By Jan Pilbauer, Executive Director of Modernization & CIO
Since Canada set off on our Modernization journey, we have talked a lot about faster payments, a.k.a. the real-time rail. And, while I’m pretty sure the concept is quite familiar for those of us in the payments space who love exciting words like “deferred net settlement” and “bilateral exchange” and “liquidity savings mechanisms,” I am coming to learn that not everyone speaks this language. So how does one explain a real-time rail to those who stand to benefit the most – Canadian households and businesses? Let’s give it a shot.
Today we are experiencing what I call a “one-click” revolution. When I need more laundry detergent, I can hit a button on my machine and Amazon delivers a replacement the next day. When I download an app, I place my thumb on my iPhone and the deed is done. When I get out of an Uber, I skip the click all together!
But, when it comes to payments, we are far from one click. If I want to send you money, for example, I must log in into my bank account, key in my account number, set you up as a contact, create a security question, make sure you know the answer and, finally, I can send you some money. That’s six steps – on my end. It’s almost as many for you to get that money. In a one-click society that just won’t do. It’s a simple example, and improvements are being delivered, but this “friction” can actually have negative effects for our economy when the whole world is moving ahead at a one click rate.
Canada is one of thirty-or-so countries that has already implemented or is in process of implementing a new real time payments capability or other modern payments system, and we are inspired by the innovations these broader changes have enabled. In the UK, for example, Pingit / Paym links your mobile number with your bank account, meaning users can ping money back and forth as easily as they text. In Australia, it is looking like BPAY will transform how people pay their bills with just a touch of their phone. In India, a new service in the works will allow residents to pay merchants with just their thumbprint.
Even cooler are the payments innovations that are changing lives, such as the “Helping Heart” jacket. A Dutch agency has been testing a jacket that is equipped with a contactless terminal and allows passersby to tap their contactless cards and make a €1 donation. The wearer can then redeem those funds at official homeless shelters for a place to sleep, a shower or food. At Payments Canada, we call this kind of innovation “payments with purpose” and we are really excited to see what comes to fruition here in Canada with the introduction of a real-time payments capability.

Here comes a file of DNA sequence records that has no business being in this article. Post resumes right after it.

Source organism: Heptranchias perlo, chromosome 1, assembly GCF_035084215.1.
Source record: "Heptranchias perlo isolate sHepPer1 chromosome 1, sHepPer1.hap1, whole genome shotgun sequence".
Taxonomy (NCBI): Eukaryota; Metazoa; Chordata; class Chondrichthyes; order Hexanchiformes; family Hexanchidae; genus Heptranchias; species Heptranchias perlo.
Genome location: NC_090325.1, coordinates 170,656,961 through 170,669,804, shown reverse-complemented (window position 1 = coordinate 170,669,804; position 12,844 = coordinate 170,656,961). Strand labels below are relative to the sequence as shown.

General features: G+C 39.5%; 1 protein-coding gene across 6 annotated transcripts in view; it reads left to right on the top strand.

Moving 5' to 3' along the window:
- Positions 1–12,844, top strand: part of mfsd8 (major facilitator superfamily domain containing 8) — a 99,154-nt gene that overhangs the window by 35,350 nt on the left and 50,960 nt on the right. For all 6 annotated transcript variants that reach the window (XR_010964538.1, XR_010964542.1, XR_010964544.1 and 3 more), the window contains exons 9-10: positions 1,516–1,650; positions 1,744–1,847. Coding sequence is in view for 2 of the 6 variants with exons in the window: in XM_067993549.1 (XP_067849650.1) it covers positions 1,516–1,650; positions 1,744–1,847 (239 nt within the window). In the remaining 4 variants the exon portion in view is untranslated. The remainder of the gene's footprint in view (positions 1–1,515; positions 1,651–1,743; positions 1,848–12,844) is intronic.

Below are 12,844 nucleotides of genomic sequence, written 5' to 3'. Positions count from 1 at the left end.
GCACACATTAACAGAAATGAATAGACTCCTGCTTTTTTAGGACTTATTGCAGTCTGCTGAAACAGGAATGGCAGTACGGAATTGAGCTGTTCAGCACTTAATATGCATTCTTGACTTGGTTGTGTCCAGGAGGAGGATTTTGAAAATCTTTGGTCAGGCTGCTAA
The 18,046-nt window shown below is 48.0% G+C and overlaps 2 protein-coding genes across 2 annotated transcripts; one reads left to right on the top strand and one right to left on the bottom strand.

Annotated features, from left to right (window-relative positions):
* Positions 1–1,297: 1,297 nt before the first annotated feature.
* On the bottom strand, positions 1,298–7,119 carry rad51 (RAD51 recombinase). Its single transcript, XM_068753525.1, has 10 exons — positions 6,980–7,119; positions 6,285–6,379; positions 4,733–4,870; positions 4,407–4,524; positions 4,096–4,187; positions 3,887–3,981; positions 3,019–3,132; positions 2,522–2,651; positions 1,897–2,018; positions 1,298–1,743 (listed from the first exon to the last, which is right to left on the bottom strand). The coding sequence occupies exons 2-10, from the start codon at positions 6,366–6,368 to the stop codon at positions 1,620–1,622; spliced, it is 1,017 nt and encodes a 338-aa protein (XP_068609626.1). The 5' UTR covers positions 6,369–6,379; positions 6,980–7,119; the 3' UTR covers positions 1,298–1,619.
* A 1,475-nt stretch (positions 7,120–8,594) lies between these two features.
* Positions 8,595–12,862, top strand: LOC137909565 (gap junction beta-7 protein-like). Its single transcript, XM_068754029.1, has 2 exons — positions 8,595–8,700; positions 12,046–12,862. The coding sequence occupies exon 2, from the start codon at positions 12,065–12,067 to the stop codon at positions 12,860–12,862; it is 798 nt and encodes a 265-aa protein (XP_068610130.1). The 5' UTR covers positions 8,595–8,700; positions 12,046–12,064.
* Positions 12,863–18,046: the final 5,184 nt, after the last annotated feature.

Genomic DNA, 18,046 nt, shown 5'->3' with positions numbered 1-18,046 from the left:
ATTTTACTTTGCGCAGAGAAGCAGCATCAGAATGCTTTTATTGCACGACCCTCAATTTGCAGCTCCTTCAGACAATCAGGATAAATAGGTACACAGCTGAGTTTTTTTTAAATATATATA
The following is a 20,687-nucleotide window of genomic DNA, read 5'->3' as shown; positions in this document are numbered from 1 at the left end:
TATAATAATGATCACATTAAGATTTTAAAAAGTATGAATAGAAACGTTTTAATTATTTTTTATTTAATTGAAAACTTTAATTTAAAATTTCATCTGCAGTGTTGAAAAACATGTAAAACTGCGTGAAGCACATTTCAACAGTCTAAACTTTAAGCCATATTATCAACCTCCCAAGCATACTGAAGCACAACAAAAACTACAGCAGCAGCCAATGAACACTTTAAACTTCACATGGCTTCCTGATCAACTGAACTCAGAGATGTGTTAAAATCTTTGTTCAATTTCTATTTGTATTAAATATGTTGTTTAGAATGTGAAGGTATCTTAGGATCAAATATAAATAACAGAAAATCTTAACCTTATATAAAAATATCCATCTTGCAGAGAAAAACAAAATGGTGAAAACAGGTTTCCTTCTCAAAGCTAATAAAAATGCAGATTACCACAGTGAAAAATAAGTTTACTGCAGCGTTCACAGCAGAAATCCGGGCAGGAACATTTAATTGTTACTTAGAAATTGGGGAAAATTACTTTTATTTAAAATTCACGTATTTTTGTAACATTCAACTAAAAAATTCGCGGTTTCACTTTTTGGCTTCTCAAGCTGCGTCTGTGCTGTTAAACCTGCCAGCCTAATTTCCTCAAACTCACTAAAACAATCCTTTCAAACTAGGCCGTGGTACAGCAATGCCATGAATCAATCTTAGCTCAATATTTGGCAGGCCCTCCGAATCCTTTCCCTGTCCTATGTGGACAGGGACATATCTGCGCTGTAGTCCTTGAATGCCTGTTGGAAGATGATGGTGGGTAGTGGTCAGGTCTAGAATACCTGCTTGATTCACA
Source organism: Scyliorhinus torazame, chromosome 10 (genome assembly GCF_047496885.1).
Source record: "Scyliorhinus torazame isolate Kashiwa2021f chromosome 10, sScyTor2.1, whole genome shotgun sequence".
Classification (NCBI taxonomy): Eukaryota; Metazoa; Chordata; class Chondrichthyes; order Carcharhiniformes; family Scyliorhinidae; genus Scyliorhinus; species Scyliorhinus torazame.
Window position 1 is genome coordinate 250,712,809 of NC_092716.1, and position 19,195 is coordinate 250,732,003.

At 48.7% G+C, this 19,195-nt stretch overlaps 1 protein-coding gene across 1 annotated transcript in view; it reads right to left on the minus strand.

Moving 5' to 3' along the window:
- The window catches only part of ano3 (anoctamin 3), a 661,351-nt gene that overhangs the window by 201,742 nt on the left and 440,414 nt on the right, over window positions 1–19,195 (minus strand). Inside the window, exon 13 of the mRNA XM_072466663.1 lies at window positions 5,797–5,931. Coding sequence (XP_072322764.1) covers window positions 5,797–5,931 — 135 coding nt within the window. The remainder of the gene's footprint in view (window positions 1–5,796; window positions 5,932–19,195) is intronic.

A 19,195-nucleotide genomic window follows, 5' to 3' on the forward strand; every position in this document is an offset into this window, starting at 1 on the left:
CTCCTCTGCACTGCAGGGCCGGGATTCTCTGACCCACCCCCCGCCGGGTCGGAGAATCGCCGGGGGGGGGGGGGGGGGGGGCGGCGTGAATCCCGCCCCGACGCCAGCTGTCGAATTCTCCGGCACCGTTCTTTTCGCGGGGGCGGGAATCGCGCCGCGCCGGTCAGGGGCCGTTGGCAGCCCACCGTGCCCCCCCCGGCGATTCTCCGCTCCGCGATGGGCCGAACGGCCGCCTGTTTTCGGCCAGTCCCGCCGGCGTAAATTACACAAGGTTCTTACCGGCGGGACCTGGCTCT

So, what exactly is a real-time capability? It’s an always available payment system that delivers funds in a matter of seconds. For businesses, it can improve cash flow, give them the ability to pay immediately when they need to and provide an option to credit cards and cheques. For consumers it means simpler, faster and more convenient payment options to choose from. And for financial institutions and payment service providers, it’s a platform for innovation, creating more opportunities to deliver value to customers. And we know from our recent research that Canadians are excited about this kind of change. In fact, 66 per cent of Canadians are willing to let go of cheques and 50 per cent are willing to let go of cash for more convenient digital payment methods.
Canada’s real-time capability is one of the five key pillars in our Modernization plan. We are in the process of evaluating a potential service provider and we hope to begin development of a faster payments rail next year. It’s our job as a public purpose organization to deliver a system that meets the needs of Canadians, needs that were identified in our cross-country consultation with more than 100 organizations representing consumers, businesses, governments and financial institutions. I personally look forward to bringing this exciting new platform to the marketplace, and I can’t wait to see how the industry will leverage it to build incredible Canadian experiences.
Jan Pilbauer is Payments Canada’s Executive Director, Modernization and CIO. In this role, he leads the modernization of the Canadian core clearing and settlement payment infrastructure, including implementation of ISO 20022. He also sets the strategic direction for the information technology at Payments Canada.